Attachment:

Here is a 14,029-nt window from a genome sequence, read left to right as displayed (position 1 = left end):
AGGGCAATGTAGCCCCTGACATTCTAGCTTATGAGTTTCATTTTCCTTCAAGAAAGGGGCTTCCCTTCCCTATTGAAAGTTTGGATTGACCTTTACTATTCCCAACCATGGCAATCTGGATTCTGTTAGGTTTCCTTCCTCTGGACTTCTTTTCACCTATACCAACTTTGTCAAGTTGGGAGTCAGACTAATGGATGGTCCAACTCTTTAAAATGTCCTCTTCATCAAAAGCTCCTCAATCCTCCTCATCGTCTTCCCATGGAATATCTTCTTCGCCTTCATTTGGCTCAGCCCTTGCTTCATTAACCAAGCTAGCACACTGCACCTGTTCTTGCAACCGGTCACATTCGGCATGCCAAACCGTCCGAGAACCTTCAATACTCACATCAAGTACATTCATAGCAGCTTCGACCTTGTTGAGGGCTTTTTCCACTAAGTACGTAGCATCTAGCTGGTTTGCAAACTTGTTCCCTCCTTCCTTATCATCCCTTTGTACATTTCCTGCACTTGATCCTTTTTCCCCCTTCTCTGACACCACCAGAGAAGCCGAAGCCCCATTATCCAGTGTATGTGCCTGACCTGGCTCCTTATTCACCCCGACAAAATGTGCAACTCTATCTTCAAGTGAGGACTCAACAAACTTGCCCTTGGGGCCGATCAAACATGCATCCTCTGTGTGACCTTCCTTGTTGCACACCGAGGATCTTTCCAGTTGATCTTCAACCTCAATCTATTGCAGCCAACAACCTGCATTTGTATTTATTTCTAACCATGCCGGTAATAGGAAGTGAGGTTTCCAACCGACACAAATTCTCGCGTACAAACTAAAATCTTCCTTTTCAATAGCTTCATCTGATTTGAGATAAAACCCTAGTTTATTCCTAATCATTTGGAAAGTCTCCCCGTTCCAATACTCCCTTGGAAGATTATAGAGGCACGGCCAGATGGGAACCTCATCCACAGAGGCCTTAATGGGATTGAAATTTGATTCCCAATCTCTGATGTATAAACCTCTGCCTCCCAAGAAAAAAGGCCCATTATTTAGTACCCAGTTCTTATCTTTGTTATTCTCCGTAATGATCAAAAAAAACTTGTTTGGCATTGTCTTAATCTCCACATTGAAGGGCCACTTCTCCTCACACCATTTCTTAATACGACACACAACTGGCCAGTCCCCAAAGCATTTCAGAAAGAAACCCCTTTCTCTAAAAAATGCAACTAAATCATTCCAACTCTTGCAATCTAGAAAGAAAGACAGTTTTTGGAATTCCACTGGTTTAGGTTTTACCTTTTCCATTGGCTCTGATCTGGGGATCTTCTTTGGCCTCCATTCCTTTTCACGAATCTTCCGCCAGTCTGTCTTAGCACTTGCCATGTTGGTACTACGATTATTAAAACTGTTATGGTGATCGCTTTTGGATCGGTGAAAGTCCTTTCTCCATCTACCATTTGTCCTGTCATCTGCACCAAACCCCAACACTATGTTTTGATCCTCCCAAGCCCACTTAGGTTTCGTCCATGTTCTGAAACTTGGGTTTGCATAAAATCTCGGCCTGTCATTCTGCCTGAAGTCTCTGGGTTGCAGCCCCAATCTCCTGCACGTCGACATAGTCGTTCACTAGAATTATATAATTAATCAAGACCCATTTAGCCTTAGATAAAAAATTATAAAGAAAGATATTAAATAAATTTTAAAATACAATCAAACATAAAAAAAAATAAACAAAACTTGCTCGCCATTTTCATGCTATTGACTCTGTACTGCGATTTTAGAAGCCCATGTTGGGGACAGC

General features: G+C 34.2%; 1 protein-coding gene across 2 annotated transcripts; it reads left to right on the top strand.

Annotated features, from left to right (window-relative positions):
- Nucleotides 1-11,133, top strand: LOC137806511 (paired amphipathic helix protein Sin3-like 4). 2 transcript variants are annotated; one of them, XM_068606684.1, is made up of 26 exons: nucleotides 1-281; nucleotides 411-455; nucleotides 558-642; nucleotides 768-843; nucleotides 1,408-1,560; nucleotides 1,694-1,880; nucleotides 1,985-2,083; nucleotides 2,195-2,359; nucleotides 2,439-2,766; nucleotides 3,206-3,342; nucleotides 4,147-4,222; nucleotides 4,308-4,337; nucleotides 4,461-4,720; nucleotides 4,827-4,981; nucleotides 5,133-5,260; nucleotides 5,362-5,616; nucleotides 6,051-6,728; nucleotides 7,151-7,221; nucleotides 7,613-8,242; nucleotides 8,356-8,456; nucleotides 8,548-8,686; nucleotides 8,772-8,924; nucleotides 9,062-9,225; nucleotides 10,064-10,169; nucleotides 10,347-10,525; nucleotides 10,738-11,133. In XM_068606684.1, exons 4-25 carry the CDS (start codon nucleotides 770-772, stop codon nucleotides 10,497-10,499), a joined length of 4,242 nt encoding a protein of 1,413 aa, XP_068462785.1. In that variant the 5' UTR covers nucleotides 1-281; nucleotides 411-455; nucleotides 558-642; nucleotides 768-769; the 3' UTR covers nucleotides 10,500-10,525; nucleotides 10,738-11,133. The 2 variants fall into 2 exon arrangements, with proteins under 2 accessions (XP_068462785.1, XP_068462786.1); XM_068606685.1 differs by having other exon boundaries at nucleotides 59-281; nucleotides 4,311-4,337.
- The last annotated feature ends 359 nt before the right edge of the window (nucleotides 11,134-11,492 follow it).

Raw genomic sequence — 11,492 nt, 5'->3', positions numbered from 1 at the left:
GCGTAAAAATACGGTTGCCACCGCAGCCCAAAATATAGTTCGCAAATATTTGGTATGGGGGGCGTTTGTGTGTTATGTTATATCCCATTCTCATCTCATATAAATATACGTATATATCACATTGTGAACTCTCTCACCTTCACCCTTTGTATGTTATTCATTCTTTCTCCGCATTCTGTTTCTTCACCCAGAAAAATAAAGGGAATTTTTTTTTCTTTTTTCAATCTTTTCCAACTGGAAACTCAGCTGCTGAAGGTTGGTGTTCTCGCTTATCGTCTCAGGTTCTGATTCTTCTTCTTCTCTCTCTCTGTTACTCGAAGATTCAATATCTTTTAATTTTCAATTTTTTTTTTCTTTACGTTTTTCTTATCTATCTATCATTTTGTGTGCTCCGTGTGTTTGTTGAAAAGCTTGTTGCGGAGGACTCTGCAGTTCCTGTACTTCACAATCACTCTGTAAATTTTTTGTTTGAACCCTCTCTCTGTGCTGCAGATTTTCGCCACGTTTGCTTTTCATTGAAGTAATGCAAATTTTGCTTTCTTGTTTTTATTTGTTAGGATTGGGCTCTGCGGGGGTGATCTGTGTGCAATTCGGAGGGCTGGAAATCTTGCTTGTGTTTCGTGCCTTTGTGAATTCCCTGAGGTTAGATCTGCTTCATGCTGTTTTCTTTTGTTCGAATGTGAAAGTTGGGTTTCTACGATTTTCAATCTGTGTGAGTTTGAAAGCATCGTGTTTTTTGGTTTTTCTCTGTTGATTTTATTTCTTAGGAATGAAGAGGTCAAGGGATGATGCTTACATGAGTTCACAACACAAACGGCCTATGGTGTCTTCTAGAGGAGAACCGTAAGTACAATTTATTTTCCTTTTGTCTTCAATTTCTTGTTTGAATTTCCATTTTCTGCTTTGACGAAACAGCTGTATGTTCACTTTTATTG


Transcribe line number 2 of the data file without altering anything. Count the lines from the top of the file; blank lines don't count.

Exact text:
AGGGCAATGTAGCCCCTGACATTCTAGCTTATGAGTTTCATTTTCCTTCAAGAAAGGGGCTTCCCTTCCCTATTGAAAGTTTGGATTGACCTTTACTATTCCCAACCATGGCAATCTGGATTCTGTTAGGTTTCCTTCCTCTGGACTTCTTTTCACCTATACCAACTTTGTCAAGTTGGGAGTCAGACTAATGGATGGTCCAACTCTTTAAAATGTCCTCTTCATCAAAAGCTCCTCAATCCTCCTCATCGTCTTCCCATGGAATATCTTCTTCGCCTTCATTTGGCTCAGCCCTTGCTTCATTAACCAAGCTAGCACACTGCACCTGTTCTTGCAACCGGTCACATTCGGCATGCCAAACCGTCCGAGAACCTTCAATACTCACATCAAGTACATTCATAGCAGCTTCGACCTTGTTGAGGGCTTTTTCCACTAAGTACGTAGCATCTAGCTGGTTTGCAAACTTGTTCCCTCCTTCCTTATCATCCCTTTGTACATTTCCTGCACTTGATCCTTTTTCCCCCTTCTCTGACACCACCAGAGAAGCCGAAGCCCCATTATCCAGTGTATGTGCCTGACCTGGCTCCTTATTCACCCCGACAAAATGTGCAACTCTATCTTCAAGTGAGGACTCAACAAACTTGCCCTTGGGGCCGATCAAACATGCATCCTCTGTGTGACCTTCCTTGTTGCACACCGAGGATCTTTCCAGTTGATCTTCAACCTCAATCTATTGCAGCCAACAACCTGCATTTGTATTTATTTCTAACCATGCCGGTAATAGGAAGTGAGGTTTCCAACCGACACAAATTCTCGCGTACAAACTAAAATCTTCCTTTTCAATAGCTTCATCTGATTTGAGATAAAACCCTAGTTTATTCCTAATCATTTGGAAAGTCTCCCCGTTCCAATACTCCCTTGGAAGATTATAGAGGCACGGCCAGATGGGAACCTCATCCACAGAGGCCTTAATGGGATTGAAATTTGATTCCCAATCTCTGATGTATAAACCTCTGCCTCCCAAGAAAAAAGGCCCATTATTTAGTACCCAGTTCTTATCTTTGTTATTCTCCGTAATGATCAAAAAAAACTTGTTTGGCATTGTCTTAATCTCCACATTGAAGGGCCACTTCTCCTCACACCATTTCTTAATACGACACACAACTGGCCAGTCCCCAAAGCATTTCAGAAAGAAACCCCTTTCTCTAAAAAATGCAACTAAATCATTCCAACTCTTGCAATCTAGAAAGAAAGACAGTTTTTGGAATTCCACTGGTTTAGGTTTTACCTTTTCCATTGGCTCTGATCTGGGGATCTTCTTTGGCCTCCATTCCTTTTCACGAATCTTCCGCCAGTCTGTCTTAGCACTTGCCATGTTGGTACTACGATTATTAAAACTGTTATGGTGATCGCTTTTGGATCGGTGAAAGTCCTTTCTCCATCTACCATTTGTCCTGTCATCTGCACCAAACCCCAACACTATGTTTTGATCCTCCCAAGCCCACTTAGGTTTCGTCCATGTTCTGAAACTTGGGTTTGCATAAAATCTCGGCCTGTCATTCTGCCTGAAGTCTCTGGGTTGCAGCCCCAATCTCCTGCACGTCGACATAGTCGTTCACTAGAATTATATAATTAATCAAGACCCATTTAGCCTTAGATAAAAAATTATAAAGAAAGATATTAAATAAATTTTAAAATACAATCAAACATAAAAAAAAATAAACAAAACTTGCTCGCCATTTTCATGCTATTGACTCTGTACTGCGATTTTAGAAGCCCATGTTGGGGACAGC